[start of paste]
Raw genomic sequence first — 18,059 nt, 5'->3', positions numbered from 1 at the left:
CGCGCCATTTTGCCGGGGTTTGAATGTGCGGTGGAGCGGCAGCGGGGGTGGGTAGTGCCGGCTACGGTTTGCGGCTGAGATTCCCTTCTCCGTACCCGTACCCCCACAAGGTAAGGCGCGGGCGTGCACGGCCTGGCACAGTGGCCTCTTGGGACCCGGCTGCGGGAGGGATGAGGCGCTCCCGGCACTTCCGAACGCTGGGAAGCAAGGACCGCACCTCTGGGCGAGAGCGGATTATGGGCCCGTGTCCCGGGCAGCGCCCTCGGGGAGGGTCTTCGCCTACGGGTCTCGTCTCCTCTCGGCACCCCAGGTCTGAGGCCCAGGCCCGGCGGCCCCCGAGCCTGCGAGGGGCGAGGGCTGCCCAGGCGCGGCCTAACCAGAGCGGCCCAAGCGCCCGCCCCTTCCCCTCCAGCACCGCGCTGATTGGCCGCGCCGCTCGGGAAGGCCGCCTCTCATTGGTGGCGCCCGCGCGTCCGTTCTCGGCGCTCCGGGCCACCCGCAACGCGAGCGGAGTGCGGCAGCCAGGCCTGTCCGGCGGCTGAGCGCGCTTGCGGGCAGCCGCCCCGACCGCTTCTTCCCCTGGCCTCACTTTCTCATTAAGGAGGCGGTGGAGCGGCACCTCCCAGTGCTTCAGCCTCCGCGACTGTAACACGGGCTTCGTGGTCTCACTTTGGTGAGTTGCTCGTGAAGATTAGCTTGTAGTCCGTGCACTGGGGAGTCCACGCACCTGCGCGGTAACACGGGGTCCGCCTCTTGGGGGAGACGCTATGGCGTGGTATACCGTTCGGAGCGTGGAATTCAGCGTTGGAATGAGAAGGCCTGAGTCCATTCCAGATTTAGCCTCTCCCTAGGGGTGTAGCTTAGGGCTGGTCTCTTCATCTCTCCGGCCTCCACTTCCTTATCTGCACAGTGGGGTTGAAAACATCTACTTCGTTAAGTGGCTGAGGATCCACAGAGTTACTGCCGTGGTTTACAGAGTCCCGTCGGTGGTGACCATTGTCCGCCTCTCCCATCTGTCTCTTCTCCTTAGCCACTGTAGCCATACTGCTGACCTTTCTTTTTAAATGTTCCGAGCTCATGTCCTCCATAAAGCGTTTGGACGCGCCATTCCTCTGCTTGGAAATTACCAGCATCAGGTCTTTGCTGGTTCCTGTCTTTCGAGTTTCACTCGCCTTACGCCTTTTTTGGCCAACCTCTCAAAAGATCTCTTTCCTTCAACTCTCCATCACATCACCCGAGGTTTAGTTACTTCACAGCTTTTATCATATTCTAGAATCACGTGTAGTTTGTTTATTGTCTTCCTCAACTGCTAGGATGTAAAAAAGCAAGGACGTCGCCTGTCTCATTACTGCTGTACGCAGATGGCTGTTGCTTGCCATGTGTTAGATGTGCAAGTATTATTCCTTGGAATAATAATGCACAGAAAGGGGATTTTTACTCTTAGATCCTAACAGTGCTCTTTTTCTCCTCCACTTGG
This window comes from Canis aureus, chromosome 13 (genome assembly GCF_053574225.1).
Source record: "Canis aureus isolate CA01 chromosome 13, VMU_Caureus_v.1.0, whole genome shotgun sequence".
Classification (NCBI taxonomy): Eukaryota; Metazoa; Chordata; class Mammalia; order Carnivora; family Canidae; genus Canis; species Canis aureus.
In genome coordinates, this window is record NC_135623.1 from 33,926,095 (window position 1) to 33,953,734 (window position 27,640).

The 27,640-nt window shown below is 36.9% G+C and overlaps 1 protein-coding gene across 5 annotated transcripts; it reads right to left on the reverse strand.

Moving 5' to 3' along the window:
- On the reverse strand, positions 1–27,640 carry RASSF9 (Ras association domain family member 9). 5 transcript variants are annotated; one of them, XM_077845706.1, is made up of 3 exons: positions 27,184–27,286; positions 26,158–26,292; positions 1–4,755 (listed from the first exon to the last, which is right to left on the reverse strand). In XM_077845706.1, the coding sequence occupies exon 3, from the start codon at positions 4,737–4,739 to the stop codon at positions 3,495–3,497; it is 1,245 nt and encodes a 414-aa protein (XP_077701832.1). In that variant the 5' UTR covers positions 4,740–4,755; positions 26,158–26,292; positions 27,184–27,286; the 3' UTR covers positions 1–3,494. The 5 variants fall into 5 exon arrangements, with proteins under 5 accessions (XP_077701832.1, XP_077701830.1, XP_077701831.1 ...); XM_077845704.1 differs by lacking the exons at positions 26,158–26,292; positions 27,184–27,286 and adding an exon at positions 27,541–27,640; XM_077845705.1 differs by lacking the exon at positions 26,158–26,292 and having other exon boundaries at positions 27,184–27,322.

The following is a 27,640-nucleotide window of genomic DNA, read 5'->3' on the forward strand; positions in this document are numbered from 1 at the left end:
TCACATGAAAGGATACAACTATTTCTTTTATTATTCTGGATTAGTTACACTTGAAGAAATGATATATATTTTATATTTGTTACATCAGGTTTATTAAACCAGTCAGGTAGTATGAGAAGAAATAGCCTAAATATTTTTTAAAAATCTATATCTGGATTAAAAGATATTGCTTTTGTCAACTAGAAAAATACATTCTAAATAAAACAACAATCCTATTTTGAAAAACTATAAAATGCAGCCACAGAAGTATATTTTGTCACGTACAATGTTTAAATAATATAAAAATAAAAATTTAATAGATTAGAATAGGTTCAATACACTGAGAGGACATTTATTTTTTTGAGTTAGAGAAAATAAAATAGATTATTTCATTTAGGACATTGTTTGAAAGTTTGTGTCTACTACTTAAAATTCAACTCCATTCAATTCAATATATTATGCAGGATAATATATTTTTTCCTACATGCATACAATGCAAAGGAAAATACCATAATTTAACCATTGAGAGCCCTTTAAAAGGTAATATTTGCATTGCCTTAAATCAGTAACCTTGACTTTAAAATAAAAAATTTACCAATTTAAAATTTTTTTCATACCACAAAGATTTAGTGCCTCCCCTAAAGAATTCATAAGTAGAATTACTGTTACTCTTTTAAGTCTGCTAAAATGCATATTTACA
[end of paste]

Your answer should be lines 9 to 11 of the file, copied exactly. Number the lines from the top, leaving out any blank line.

- On the reverse strand, positions 1–27,640 carry RASSF9 (Ras association domain family member 9). 5 transcript variants are annotated; one of them, XM_077845706.1, is made up of 3 exons: positions 27,184–27,286; positions 26,158–26,292; positions 1–4,755 (listed from the first exon to the last, which is right to left on the reverse strand). In XM_077845706.1, the coding sequence occupies exon 3, from the start codon at positions 4,737–4,739 to the stop codon at positions 3,495–3,497; it is 1,245 nt and encodes a 414-aa protein (XP_077701832.1). In that variant the 5' UTR covers positions 4,740–4,755; positions 26,158–26,292; positions 27,184–27,286; the 3' UTR covers positions 1–3,494. The 5 variants fall into 5 exon arrangements, with proteins under 5 accessions (XP_077701832.1, XP_077701830.1, XP_077701831.1 ...); XM_077845704.1 differs by lacking the exons at positions 26,158–26,292; positions 27,184–27,286 and adding an exon at positions 27,541–27,640; XM_077845705.1 differs by lacking the exon at positions 26,158–26,292 and having other exon boundaries at positions 27,184–27,322.

The following is a 27,640-nucleotide window of genomic DNA, read 5'->3' on the forward strand; positions in this document are numbered from 1 at the left end:
TCACATGAAAGGATACAACTATTTCTTTTATTATTCTGGATTAGTTACACTTGAAGAAATGATATATATTTTATATTTGTTACATCAGGTTTATTAAACCAGTCAGGTAGTATGAGAAGAAATAGCCTAAATATTTTTTAAAAATCTATATCTGGATTAAAAGATATTGCTTTTGTCAACTAGAAAAATACATTCTAAATAAAACAACAATCCTATTTTGAAAAACTATAAAATGCAGCCACAGAAGTATATTTTGTCACGTACAATGTTTAAATAATATAAAAATAAAAATTTAATAGATTAGAATAGGTTCAATACACTGAGAGGACATTTATTTTTTTGAGTTAGAGAAAATAAAATAGATTATTTCATTTAGGACATTGTTTGAAAGTTTGTGTCTACTACTTAAAATTCAACTCCATTCAATTCAATATATTATGCAGGATAATATATTTTTTCCTACATGCATACAATGCAAAGGAAAATACCATAATTTAACCATTGAGAGCCCTTTAAAAGGTAATATTTGCATTGCCTTAAATCAGTAACCTTGACTTTAAAATAAAAAATTTACCAATTTAAAATTTTTTTCATACCACAAAGATTTAGTGCCTCCCCTAAAGAATTCATAAGTAGAATTACTGTTACTCTTTTAAGTCTGCTAAAATGCATATTTACA